The Ager Vaticanus was chosen by Caligula (37-41 AD ) for his circus, which was enlarged by Nero (54 68). The site of the Circus of Nero, just south of the Basilica of St. Peter's, was identified during excavations in the 20th century. In the adjoining gardens many Christians were martyred under Nero in 65 AD, including St. Peter who was buried in a pagan cemetery nearby. Over his grave the first church of St. Peter's was built (ca. 90 AD) to commemorate his martyrdom. Also within the Ager Vaticanus, Hadrian built his mausoleum (now Castel Sant'Angelo) in 135 AD .
Some sources say that the Borgo was founded as a separate residential community in the 6th century by Totila, King of the Goths, but archeological evidence does not agree. Inscriptions found in temples of Cybele and Mithras suggest that Roman pagan communities preexisted and that paganism retained its hold in the area until the late 4th century. Meanwhile, Christians were moving into the area: churches, chapels and convents were built round the first church of St. Peter, and the district, which attracted Saxon, Frank and Lombard pilgrims, came to be called the Borgo (borough), a name of Germanic origin from borgus meaning a small fortified settlement. Most authorities agree that the name originally was applied to the Borgus Saxonum founded by King Ine of Wessex, who abdicated his throne and came to live in Rome in 726 AD. That borgus stood at the site of the present Arciospedale di Santo Spirito in Sassia on the street now named Borgo S. Spirito. Other such communities followed. (The ospedaletto next door to S. Spirito [built by Sixtus IV from 1473-78] has a museum of the history of medicine starting with ancient Roman times and the Palazzo del Commendatore, the historic residence of the hospital director, further on [built 1567-71], has a corresponding medical history library, the Biblioteca Lancisiana.)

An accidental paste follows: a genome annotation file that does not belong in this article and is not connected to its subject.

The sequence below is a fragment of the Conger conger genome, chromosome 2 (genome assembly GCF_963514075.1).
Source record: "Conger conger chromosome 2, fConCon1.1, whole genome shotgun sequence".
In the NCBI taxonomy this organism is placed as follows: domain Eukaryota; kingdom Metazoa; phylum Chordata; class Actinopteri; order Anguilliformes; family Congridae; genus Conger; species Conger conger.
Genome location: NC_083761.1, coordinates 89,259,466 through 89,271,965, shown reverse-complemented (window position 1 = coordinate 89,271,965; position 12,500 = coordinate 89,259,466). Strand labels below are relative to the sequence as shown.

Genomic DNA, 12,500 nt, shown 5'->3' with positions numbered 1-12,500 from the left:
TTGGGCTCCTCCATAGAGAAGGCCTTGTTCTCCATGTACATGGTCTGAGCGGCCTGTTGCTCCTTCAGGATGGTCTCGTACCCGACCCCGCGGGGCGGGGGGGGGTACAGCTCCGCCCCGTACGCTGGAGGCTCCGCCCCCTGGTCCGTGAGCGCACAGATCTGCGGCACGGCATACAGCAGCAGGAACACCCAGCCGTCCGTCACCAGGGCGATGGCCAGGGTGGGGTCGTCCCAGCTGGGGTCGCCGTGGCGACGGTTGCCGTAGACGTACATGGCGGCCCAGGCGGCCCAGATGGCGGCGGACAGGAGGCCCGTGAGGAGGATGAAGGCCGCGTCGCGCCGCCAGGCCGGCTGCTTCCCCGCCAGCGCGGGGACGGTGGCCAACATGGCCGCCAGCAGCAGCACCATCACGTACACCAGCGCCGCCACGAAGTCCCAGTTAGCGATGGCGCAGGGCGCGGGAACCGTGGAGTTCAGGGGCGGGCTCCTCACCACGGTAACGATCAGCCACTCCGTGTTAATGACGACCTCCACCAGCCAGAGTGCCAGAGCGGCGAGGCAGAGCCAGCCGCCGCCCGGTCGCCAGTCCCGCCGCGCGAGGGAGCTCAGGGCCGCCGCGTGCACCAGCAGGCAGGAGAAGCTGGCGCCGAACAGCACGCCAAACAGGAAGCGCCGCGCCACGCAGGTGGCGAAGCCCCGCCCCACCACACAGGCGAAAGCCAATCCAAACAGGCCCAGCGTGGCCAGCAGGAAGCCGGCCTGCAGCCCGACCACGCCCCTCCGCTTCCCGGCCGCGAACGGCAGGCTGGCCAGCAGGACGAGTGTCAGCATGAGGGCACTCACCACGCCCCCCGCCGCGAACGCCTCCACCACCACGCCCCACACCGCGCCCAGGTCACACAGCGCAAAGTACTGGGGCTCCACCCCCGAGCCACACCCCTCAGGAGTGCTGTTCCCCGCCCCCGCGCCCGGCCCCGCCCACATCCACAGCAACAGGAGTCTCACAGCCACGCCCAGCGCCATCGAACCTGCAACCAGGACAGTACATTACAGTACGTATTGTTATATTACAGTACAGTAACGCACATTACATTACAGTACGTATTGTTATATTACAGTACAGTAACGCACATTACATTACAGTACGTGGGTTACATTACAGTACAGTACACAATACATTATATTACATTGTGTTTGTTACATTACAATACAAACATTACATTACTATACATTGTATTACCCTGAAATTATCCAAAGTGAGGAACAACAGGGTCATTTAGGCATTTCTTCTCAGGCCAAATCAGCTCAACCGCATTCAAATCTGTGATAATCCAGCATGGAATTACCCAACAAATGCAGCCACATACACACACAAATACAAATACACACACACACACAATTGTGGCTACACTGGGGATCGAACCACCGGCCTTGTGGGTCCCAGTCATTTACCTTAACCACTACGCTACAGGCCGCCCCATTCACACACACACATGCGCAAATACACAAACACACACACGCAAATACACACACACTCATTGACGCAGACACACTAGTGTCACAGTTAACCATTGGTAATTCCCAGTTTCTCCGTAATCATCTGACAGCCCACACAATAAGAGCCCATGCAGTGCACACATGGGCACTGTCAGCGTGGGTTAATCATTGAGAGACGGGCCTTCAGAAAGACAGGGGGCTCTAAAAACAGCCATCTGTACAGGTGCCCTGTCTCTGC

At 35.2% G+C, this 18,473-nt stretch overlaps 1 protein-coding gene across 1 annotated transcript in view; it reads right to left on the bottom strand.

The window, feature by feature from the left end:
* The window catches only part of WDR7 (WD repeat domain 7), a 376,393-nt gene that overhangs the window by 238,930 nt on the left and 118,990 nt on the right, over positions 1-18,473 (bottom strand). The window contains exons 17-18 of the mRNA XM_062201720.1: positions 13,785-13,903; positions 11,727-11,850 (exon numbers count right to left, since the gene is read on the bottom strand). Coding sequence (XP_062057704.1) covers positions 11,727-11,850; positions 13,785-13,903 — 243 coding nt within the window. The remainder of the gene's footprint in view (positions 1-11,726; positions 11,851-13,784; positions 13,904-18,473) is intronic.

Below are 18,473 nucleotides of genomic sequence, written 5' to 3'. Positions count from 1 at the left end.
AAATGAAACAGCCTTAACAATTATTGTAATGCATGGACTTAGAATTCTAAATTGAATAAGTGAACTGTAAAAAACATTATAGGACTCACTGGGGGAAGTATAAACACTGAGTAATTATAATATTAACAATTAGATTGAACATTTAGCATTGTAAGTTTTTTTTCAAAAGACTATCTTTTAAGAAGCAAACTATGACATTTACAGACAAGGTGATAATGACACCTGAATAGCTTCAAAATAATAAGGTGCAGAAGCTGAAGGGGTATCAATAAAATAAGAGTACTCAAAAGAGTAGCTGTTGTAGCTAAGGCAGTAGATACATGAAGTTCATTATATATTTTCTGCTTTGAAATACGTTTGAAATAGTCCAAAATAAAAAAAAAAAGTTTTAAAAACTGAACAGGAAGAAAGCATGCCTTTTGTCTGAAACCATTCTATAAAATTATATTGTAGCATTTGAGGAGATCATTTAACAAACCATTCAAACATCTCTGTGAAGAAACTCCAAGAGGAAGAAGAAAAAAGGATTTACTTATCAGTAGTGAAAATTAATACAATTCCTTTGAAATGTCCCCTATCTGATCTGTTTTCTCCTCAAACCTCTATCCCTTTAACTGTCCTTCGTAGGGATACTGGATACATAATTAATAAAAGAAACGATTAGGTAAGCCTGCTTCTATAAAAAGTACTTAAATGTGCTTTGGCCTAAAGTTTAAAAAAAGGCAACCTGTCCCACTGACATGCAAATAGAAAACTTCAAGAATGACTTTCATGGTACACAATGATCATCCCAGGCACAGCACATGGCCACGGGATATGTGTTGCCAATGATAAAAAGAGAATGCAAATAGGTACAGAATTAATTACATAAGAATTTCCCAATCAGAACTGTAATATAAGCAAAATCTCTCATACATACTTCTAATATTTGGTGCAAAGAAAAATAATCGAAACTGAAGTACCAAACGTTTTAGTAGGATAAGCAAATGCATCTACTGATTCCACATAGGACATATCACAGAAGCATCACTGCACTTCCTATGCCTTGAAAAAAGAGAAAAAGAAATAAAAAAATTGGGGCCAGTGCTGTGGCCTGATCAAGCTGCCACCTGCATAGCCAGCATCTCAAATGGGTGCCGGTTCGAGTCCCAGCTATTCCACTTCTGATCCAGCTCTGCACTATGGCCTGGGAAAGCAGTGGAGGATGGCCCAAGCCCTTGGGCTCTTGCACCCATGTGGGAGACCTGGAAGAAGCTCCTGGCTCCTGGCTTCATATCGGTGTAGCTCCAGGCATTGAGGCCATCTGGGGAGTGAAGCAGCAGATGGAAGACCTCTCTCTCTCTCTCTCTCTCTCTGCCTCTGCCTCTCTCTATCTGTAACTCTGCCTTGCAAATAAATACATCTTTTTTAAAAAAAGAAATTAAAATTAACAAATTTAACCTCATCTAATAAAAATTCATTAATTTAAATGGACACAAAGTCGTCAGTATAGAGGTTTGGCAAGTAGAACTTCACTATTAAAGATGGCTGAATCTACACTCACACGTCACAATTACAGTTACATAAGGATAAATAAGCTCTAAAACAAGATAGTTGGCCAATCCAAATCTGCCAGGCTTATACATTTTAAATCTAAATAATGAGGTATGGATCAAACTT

In 850 Leo IV (847-55) built 12 meter high walls around the Borgo, fortified with circular towers, to protect the neighborhood from the incursions of the Saracens: Since then, the area has also been known as the Leonine City (Citta Leonina). Remnants of Leo's wall survive to the west of St. Peter's. The Leonine City became the papal citadel: within its walls John VIII was besieged in 878 by the Duke of Spoleto; in 896 Arnulph of Carinthia attacked it and Formosus crowned him emperor. Gregory VII took refuge in the Castel Sant'Angelo from the Emperor Henry, and was rescued by Robert Guiscard in 1084. After the coronation in 1167 of Barbarossa in St Peter's, the Romans besieged the Leonine City (and attacked it again 12 years later).
During the "Babylonian captivity" (1309-78) the Borgo fell into ruin, but when the popes returned from Avignon to Rome they chose the Vatican as their residence in place of the Lateran. In the 15th century Eugenius IV and Sixtus IV, and early in the 16th century Julius II and Leo X were active in developing and embellishing the Borgo as well as the Vatican. The original area of the Borgo was enlarged to the north of Borgo Angelico. However, after the sack of Rome in 1527 the Borgo became one of the poorest and least populated districts of Rome, and in 1586 Sixtus V relinquished the papal claim to this area, so that it was united to the city of Rome.